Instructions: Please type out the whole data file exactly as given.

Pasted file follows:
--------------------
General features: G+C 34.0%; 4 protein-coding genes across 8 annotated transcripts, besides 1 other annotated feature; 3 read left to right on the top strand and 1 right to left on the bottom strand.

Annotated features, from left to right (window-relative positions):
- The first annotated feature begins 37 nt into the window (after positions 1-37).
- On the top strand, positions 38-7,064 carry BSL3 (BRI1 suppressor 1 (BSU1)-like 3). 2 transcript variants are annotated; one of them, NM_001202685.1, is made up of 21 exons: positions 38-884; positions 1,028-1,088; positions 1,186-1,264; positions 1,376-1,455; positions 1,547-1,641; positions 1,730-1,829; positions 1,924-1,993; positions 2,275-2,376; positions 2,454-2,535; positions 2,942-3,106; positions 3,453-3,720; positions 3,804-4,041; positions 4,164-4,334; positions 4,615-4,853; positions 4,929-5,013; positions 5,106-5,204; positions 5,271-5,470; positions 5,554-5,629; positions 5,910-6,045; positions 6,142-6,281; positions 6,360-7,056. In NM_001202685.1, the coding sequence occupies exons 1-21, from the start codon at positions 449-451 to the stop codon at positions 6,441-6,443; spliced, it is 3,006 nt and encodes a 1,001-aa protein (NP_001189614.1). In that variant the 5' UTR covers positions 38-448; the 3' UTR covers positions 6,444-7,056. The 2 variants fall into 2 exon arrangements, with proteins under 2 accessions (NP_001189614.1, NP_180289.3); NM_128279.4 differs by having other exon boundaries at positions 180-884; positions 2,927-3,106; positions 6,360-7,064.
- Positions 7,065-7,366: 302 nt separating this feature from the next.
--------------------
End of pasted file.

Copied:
General features: G+C 34.0%; 4 protein-coding genes across 8 annotated transcripts, besides 1 other annotated feature; 3 read left to right on the top strand and 1 right to left on the bottom strand.

Annotated features, from left to right (window-relative positions):
- The first annotated feature begins 37 nt into the window (after positions 1-37).
- On the top strand, positions 38-7,064 carry BSL3 (BRI1 suppressor 1 (BSU1)-like 3). 2 transcript variants are annotated; one of them, NM_001202685.1, is made up of 21 exons: positions 38-884; positions 1,028-1,088; positions 1,186-1,264; positions 1,376-1,455; positions 1,547-1,641; positions 1,730-1,829; positions 1,924-1,993; positions 2,275-2,376; positions 2,454-2,535; positions 2,942-3,106; positions 3,453-3,720; positions 3,804-4,041; positions 4,164-4,334; positions 4,615-4,853; positions 4,929-5,013; positions 5,106-5,204; positions 5,271-5,470; positions 5,554-5,629; positions 5,910-6,045; positions 6,142-6,281; positions 6,360-7,056. In NM_001202685.1, the coding sequence occupies exons 1-21, from the start codon at positions 449-451 to the stop codon at positions 6,441-6,443; spliced, it is 3,006 nt and encodes a 1,001-aa protein (NP_001189614.1). In that variant the 5' UTR covers positions 38-448; the 3' UTR covers positions 6,444-7,056. The 2 variants fall into 2 exon arrangements, with proteins under 2 accessions (NP_001189614.1, NP_180289.3); NM_128279.4 differs by having other exon boundaries at positions 180-884; positions 2,927-3,106; positions 6,360-7,064.
- Positions 7,065-7,366: 302 nt separating this feature from the next.